10 Common Bariatric Surgery Myths: Weight Loss Misconceptions
According to numbers from the American Society for Metabolic and Bariatric Surgery (ASMBS), an estimated 216,000 surgical weight loss procedures were performed in the US in 2016. This shows an increase in bariatric surgery procedures to help those who suffer from obesity-related health problems.
Even though bariatric surgery has become more common and more popular, there are many misconceptions about these weight loss options, how they work, and how they impact the lives of patients. The team at our Tijuana, Mexico bariatrics center would like to look at 10 popular weight loss surgery myths and offer you the facts.
Myth: Getting Bariatric Surgery Is a Sign of Weakness
Many people think that people who undergo bariatric surgery lack the willpower to lose weight on their own. That is not the case at all. A variety of factors can make weight loss difficult even with a good diet and regular exercise.
Additionally, the risk of a serious health problem may mean bariatric surgery is the most ideal and immediate option for reducing life-threatening health conditions.
Myth: You Can Eat Anything After Bariatric Surgery
After bariatric surgery, patients will often have trouble with junk food, heavily processed foods, extremely fibrous vegetables, and other types of foods. Eating just anything can potentially lead to digestive discomfort. On top of that, eating junk food after weight loss surgery could negatively impact the total amount of weight you lose.
Myth: Your Diet After Bariatric Surgery Is Totally Bland
While bariatric surgery may change your diet, that doesn’t mean it’s completely bland. There are so many rich and flavorful recipes out there for bariatric surgery patients. The procedure may actually renew your love for the potential of different foods.
Myth: You Don’t Need to Exercise After Bariatric Surgery
Exercise is essential for long weight and keeping the weight off. In fact, many bariatric surgery patients enjoy exercise more after they have undergone bariatric surgery. It becomes part of their new, healthier lifestyle.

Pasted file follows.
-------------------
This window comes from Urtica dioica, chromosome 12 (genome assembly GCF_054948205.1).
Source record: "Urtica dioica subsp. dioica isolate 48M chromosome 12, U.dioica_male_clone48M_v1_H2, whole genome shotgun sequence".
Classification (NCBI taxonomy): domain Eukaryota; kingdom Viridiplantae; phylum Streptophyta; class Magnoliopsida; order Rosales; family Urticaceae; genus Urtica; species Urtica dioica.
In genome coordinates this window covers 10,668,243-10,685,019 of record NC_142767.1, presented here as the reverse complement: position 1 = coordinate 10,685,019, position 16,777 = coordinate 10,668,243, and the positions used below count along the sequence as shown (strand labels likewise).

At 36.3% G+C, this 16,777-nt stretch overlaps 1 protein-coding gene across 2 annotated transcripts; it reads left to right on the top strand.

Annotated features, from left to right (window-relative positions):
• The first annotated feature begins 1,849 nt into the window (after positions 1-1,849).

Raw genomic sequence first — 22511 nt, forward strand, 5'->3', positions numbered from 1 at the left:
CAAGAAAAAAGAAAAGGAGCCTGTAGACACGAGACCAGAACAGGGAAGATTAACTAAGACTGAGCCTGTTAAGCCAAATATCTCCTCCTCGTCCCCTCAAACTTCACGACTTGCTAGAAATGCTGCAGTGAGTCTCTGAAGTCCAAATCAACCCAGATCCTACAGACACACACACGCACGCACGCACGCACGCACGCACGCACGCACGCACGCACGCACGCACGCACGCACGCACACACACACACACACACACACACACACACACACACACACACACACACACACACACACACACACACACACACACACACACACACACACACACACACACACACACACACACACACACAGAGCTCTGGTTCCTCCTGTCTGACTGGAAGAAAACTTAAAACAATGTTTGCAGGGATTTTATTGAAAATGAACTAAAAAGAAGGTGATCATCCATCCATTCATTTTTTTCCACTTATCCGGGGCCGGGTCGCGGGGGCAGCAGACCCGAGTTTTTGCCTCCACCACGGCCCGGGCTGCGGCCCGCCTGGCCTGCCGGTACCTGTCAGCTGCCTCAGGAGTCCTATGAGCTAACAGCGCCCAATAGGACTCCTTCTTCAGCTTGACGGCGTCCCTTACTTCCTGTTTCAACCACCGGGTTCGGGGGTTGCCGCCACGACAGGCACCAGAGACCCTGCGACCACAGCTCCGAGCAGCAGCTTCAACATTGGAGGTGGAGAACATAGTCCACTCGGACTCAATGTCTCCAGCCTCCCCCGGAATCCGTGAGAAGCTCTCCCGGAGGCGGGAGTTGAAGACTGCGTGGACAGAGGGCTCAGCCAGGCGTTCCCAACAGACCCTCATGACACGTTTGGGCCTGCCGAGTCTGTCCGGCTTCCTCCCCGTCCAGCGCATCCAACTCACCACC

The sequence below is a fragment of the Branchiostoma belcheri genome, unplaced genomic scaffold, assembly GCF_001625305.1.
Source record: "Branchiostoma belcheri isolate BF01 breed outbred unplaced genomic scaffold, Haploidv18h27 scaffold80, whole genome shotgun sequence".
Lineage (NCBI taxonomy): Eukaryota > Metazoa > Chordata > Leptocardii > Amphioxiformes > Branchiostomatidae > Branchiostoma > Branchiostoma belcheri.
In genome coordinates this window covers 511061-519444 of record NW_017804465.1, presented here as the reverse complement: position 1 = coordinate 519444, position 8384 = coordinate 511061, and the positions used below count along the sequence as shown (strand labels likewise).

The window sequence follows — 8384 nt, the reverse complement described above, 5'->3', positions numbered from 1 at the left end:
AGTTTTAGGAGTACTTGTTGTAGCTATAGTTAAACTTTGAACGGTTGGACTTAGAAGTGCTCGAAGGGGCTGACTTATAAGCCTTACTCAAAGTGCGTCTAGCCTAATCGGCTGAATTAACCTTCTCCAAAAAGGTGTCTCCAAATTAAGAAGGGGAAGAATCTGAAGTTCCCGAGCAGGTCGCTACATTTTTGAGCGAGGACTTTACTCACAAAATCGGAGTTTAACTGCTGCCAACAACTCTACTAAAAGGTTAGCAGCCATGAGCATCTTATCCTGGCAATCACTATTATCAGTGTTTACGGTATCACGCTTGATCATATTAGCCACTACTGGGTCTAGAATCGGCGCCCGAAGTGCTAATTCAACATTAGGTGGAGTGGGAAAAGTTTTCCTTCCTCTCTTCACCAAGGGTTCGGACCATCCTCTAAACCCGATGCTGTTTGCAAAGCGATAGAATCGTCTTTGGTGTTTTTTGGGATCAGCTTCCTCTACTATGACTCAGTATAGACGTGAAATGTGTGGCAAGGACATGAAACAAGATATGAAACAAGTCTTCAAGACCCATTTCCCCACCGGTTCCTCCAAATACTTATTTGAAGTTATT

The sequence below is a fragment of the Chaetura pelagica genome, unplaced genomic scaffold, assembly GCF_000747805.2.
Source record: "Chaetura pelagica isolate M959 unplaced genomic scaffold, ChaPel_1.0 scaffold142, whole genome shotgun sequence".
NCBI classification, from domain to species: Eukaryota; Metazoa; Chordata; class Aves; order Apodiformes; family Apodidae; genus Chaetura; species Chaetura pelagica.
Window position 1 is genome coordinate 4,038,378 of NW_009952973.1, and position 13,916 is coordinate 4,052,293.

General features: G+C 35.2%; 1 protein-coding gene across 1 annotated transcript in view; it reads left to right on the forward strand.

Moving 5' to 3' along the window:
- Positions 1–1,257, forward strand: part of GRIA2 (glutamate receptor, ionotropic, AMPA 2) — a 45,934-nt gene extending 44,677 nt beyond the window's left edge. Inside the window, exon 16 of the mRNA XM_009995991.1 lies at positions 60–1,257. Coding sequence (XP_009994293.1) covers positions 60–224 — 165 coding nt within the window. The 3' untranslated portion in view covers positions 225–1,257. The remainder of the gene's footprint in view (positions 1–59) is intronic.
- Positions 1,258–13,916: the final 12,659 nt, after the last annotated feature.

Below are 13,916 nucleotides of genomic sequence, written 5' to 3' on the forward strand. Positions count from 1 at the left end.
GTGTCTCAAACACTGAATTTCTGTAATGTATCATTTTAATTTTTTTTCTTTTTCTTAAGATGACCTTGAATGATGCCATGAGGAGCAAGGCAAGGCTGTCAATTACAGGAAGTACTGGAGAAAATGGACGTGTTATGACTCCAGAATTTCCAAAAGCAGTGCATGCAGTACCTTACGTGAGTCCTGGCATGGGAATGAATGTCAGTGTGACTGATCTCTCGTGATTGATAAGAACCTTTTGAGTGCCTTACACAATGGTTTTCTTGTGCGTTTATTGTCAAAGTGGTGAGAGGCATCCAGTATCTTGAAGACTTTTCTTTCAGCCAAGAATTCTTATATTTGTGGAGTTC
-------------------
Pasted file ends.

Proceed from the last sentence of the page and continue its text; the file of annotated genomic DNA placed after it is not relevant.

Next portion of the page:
Myth: All of the Weight Will Eventually Come Back
After several months to a year, your body will adjust to your next diet and eating habits. As a result, a fraction of the weight you lose from bariatric surgery will come back. Keep in mind that this is just a fraction of the weight, not all of it.
Myth: Bariatric Surgery Is More Dangerous Than Morbid Obesity
Bariatric surgery is extremely safe, with a low rate of severe complications. Given the risk of heart disease, stroke, cancer, and other debilitating conditions associated with morbid obesity, the low risks related to bariatric surgery are minor.
Myth: Bariatric Surgery Increases Risk of Suicide
The changes to a person’s body, lifestyle, and relationship to food can be difficult at first. Some bariatric surgery patients suffer from initial anxiety and depression after surgery, yet surgeons can recommend mental health specialists and support groups to help patients work through this transition period. Better mental health winds up becoming part of improved physical wellness.
Myth: Weight Loss Surgery Patients Suffer from Terrible Nutritional Deficiencies
Eating a balanced diet can be more challenging after bariatric surgery given certain eating restrictions, but it is not impossible. Noting your nutritional needs, eating a diverse range of foods, and taking vitamins and nutritional supplements can help address personal dietary deficiencies.
Myth: You Cannot Have Children After Bariatric Surgery
Many people wait to undergo bariatric surgery until they finish having children. The fact is that you can have kids after bariatric surgery. It is just not a good idea to become pregnant within the first year or so of the surgery since your body is still adjusting to the changes of the procedure.
Myth: Insurance Does Not Cover Bariatric Surgery
While it is rare, patients can receive some insurance coverage for their bariatric surgery if the medical necessity can be demonstrated. This will vary from patient to patient, and from insurance provider to insurance provider.
Be sure to speak with your employer or provider about these matters before assuming you’re in this all alone.
Contact Tijuana Bariatrics
To learn more about bariatric surgery and how it can help you experience improved health and better self-esteem, be sure to speak with experienced weight loss surgery experts. The Tijuana Bariatrics team will give you all of the information you need to determine if weight loss surgery is right for you.